- The matrix ${\boldsymbol {A}}$ can be diagonalized (this is a consequence of the previous statement.)
Proof
1) Because the matrix is self-adjoint we have
- $\langle {\boldsymbol {A}}\mathbf {x} ,\mathbf {x} \rangle =\langle \mathbf {x} ,{\boldsymbol {A}}\mathbf {x} \rangle$
From the property of the inner product we have
- $\langle \mathbf {x} ,{\boldsymbol {A}}\mathbf {x} \rangle ={\overline {\langle {\boldsymbol {A}}\mathbf {x} ,\mathbf {x} \rangle }}$
Therefore,
- $\langle {\boldsymbol {A}}\mathbf {x} ,\mathbf {x} \rangle ={\overline {\langle {\boldsymbol {A}}\mathbf {x} ,\mathbf {x} \rangle }}$
which implies that $\langle {\boldsymbol {A}}\mathbf {x} ,\mathbf {x} \rangle$ is real.
2) Since $\langle {\boldsymbol {A}}\mathbf {x} ,\mathbf {x} \rangle$ is real, $\langle {\boldsymbol {I}}\mathbf {x} ,\mathbf {x} \rangle =\langle \mathbf {x} ,\mathbf {x} \rangle$ is real.
Also, from the eiegnevalue problem, we have
- $\langle {\boldsymbol {A}}\mathbf {x} ,\mathbf {x} \rangle =\lambda ~\langle \mathbf {x} ,\mathbf {x} \rangle$
Therefore, $\lambda$ is real.
3) If $(\lambda ,\mathbf {x} )$ and $(\mu ,\mathbf {y} )$ are two eigenpairs then
- $\lambda ~\langle \mathbf {x} ,\mathbf {y} \rangle =\langle {\boldsymbol {A}}\mathbf {x} ,\mathbf {y} \rangle$
Since the matrix is self-adjoint, we have
- $\lambda ~\langle \mathbf {x} ,\mathbf {y} \rangle =\langle \mathbf {x} ,{\boldsymbol {A}}\mathbf {y} \rangle =\mu ~\langle \mathbf {x} ,\mathbf {y} \rangle$
Therefore, if $\lambda \neq \mu \neq 0$, we must have
- $\langle \mathbf {x} ,\mathbf {y} \rangle =0$
Hence the eigenvectors are orthogonal.
4) This part is a bit more involved. We need to define a manifold first.
A linear manifold (or vector subspace) ${\mathcal {M}}\in {\mathcal {S}}$ is a subset of ${\mathcal {S}}$ which is
closed under scalar multiplication and vector addition.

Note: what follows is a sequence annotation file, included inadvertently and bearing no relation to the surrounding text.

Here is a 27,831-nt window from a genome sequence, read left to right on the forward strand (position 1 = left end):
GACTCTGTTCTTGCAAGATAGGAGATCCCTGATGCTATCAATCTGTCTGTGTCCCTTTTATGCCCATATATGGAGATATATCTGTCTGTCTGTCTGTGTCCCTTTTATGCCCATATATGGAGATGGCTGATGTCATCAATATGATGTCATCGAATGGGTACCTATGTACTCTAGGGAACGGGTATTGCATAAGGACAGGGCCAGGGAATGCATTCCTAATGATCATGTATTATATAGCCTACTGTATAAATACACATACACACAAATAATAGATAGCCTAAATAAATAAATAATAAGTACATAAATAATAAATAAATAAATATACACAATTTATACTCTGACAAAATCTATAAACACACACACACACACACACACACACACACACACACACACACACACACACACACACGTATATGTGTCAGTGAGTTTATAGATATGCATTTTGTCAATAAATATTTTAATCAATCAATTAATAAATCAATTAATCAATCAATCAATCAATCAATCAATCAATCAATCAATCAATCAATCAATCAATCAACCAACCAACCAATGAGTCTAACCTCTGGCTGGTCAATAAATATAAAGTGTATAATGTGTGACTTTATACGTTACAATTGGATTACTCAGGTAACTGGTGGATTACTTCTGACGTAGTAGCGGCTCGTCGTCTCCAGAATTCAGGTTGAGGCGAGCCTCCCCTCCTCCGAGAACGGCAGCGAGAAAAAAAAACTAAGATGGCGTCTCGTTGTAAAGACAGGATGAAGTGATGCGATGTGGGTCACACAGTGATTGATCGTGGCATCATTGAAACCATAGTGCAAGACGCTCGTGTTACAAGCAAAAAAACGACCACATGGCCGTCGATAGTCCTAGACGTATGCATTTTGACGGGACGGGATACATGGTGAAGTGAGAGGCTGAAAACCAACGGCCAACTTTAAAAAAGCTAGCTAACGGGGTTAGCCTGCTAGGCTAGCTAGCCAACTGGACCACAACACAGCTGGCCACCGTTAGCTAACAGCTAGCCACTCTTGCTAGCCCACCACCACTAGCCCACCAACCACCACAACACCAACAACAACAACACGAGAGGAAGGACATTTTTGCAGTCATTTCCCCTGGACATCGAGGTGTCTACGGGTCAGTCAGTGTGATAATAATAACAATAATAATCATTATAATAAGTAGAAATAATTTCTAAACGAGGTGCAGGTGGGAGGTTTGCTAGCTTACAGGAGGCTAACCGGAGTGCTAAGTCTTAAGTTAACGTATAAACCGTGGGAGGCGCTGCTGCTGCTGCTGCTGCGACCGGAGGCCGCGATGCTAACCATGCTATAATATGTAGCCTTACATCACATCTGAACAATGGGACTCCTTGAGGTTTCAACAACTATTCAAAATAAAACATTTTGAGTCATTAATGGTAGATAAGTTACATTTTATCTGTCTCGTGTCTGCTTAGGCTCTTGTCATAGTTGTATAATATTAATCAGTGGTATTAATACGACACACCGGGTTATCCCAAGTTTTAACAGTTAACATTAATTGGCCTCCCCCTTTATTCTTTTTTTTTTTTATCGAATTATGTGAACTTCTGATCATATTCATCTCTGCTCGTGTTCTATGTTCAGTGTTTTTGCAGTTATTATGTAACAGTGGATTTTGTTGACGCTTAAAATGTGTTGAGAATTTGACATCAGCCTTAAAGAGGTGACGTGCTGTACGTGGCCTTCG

Examples are a line through the origin of $n$-dimensional space, a plane through the origin,
the whole space, the zero vector, etc.
An invariant manifold ${\mathcal {M}}$ for the matrix ${\boldsymbol {A}}$ is the linear manifold for which
$\mathbf {x} \in {\mathcal {M}}$ implies ${\boldsymbol {A}}\mathbf {x} \in {\mathcal {M}}$.
Examples are the null space and range of a matrix ${\boldsymbol {A}}$. For the case of a rotation
about an axis through the origin in $n$-space, invaraiant manifolds are the origin, the
plane perpendicular to the axis, the whole space, and the axis itself.
Therefore, if $\mathbf {x} _{1},\mathbf {x} _{2},\dots ,\mathbf {x} _{m}$ are a basis for ${\mathcal {M}}$ and
$\mathbf {x} _{m+1},\dots ,\mathbf {x} _{n}$ are a basis for ${\mathcal {M}}_{\perp }$ (the perpendicular component of
${\mathcal {M}}$) then in this basis ${\boldsymbol {A}}$ has the representation
- ${\boldsymbol {A}}={\begin{bmatrix}x&x&|&x&x\\x&x&|&x&x\\-&-&-&-&-\\0&0&|&x&x\\0&0&|&x&x\end{bmatrix}}$
We need a matrix of this form for it to be in an invariant manifold for ${\boldsymbol {A}}$.
Note that if ${\mathcal {M}}$ is an invariant manifold of ${\boldsymbol {A}}$ it does not follow that ${\mathcal {M}}_{\perp }$
is also an invariant manifold.
Now, if ${\boldsymbol {A}}$ is self adjoint then the entries in the off-diagonal spots must be zero too.
In that case, ${\boldsymbol {A}}$ is block diagonal in this basis.
Getting back to part (4), we know that there exists at least one eigenpair ($\lambda _{1},\mathbf {x} _{1}$)
(this is true for any matrix). We now use induction. Suppose that we have found ($n-1$)
mutually orthogonal eigenvectors $\mathbf {x} _{i}$ with ${\boldsymbol {A}}\mathbf {x} _{i}=\lambda _{i}\mathbf {x} _{i}$ and $\lambda _{i}$
are real, $i=1,\dots ,k-1$. Note that the $\mathbf {x} _{i}$s are invariant manifolds of ${\boldsymbol {A}}$ as
is the space spanned by the $\mathbf {x} _{i}$s and so is the manifold perpendicular to these vectors).
We form the linear manifold
- ${\mathcal {M}}_{k}=\{\mathbf {x} |\langle \mathbf {x} ,\mathbf {x} _{j}\rangle =0~~j=1,2,\dots ,k-1\}$
This is the orthogonal component of the $k-1$ eigenvectors $\mathbf {x} _{1},\mathbf {x} _{2},\dots ,\mathbf {x} _{k-1}$
If $\mathbf {x} \in {\mathcal {M}}_{k}$ then
- $\langle \mathbf {x} ,\mathbf {x} _{j}\rangle =0\quad {\text{and}}\quad \langle {\boldsymbol {A}}\mathbf {x} ,\mathbf {x} _{j}\rangle =\langle \mathbf {x} ,{\boldsymbol {A}}\mathbf {x} _{j}\rangle =\lambda _{j}\langle \mathbf {x} ,\mathbf {x} _{j}\rangle =0$
Therefore ${\boldsymbol {A}}\mathbf {x} \in {\mathcal {M}}_{k}$ which means that ${\mathcal {M}}_{k}$ is invariant.
Hence ${\mathcal {M}}_{k}$ contains at least one eigenvector $\mathbf {x} _{k}$ with real eigenvalue $\lambda _{k}$.
We can repeat the procedure to get a diagonal matrix in the lower block of the block
diagonal representation of ${\boldsymbol {A}}$. We then get $n$ distinct eigenvectors and so ${\boldsymbol {A}}$ can
be diagonalized. This implies that the eigenvectors form an orthonormal basis.
5) This follows from the previous result because each eigenvector can be normalized so
that $\langle \mathbf {x} _{i},\mathbf {x} _{j}\rangle =\delta _{ij}$.
We will explore some more of these ideas in the next lecture.